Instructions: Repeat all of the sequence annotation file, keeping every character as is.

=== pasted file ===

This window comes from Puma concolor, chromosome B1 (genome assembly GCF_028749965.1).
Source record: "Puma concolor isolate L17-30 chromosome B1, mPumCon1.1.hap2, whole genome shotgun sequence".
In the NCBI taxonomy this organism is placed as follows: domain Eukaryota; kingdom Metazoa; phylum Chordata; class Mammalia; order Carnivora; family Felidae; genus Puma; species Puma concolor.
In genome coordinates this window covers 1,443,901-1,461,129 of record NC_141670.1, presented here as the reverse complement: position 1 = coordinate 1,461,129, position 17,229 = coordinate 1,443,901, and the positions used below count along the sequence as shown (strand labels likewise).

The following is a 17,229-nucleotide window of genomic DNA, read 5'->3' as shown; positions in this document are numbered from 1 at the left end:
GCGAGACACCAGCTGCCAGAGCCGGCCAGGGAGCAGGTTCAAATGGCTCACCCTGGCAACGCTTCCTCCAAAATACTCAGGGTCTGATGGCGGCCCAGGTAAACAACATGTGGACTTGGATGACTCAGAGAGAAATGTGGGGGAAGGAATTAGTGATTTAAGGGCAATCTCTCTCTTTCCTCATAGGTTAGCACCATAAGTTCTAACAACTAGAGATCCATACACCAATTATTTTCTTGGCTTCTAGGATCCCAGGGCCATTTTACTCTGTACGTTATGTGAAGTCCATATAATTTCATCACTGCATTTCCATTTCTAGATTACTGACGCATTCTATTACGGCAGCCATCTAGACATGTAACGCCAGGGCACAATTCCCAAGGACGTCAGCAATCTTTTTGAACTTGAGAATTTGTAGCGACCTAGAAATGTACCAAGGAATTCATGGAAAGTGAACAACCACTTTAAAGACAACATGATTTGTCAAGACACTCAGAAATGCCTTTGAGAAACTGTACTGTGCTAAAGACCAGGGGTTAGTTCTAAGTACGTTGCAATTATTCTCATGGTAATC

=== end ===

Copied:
This window comes from Puma concolor, chromosome B1 (genome assembly GCF_028749965.1).
Source record: "Puma concolor isolate L17-30 chromosome B1, mPumCon1.1.hap2, whole genome shotgun sequence".
In the NCBI taxonomy this organism is placed as follows: domain Eukaryota; kingdom Metazoa; phylum Chordata; class Mammalia; order Carnivora; family Felidae; genus Puma; species Puma concolor.
In genome coordinates this window covers 1,443,901-1,461,129 of record NC_141670.1, presented here as the reverse complement: position 1 = coordinate 1,461,129, position 17,229 = coordinate 1,443,901, and the positions used below count along the sequence as shown (strand labels likewise).

The following is a 17,229-nucleotide window of genomic DNA, read 5'->3' as shown; positions in this document are numbered from 1 at the left end:
GCGAGACACCAGCTGCCAGAGCCGGCCAGGGAGCAGGTTCAAATGGCTCACCCTGGCAACGCTTCCTCCAAAATACTCAGGGTCTGATGGCGGCCCAGGTAAACAACATGTGGACTTGGATGACTCAGAGAGAAATGTGGGGGAAGGAATTAGTGATTTAAGGGCAATCTCTCTCTTTCCTCATAGGTTAGCACCATAAGTTCTAACAACTAGAGATCCATACACCAATTATTTTCTTGGCTTCTAGGATCCCAGGGCCATTTTACTCTGTACGTTATGTGAAGTCCATATAATTTCATCACTGCATTTCCATTTCTAGATTACTGACGCATTCTATTACGGCAGCCATCTAGACATGTAACGCCAGGGCACAATTCCCAAGGACGTCAGCAATCTTTTTGAACTTGAGAATTTGTAGCGACCTAGAAATGTACCAAGGAATTCATGGAAAGTGAACAACCACTTTAAAGACAACATGATTTGTCAAGACACTCAGAAATGCCTTTGAGAAACTGTACTGTGCTAAAGACCAGGGGTTAGTTCTAAGTACGTTGCAATTATTCTCATGGTAATC